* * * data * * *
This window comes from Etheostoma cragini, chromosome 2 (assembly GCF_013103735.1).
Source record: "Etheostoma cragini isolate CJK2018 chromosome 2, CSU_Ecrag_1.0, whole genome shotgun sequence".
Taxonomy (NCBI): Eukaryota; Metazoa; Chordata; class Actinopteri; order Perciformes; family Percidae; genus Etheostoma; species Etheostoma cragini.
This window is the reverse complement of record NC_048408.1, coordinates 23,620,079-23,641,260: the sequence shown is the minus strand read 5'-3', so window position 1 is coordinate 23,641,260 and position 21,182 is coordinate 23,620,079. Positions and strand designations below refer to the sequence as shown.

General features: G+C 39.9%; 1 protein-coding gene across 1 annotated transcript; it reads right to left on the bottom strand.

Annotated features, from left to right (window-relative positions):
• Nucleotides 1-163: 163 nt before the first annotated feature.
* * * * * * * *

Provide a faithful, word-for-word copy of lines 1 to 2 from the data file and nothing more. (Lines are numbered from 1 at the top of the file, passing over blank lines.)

This window comes from Etheostoma cragini, chromosome 2 (assembly GCF_013103735.1).
Source record: "Etheostoma cragini isolate CJK2018 chromosome 2, CSU_Ecrag_1.0, whole genome shotgun sequence".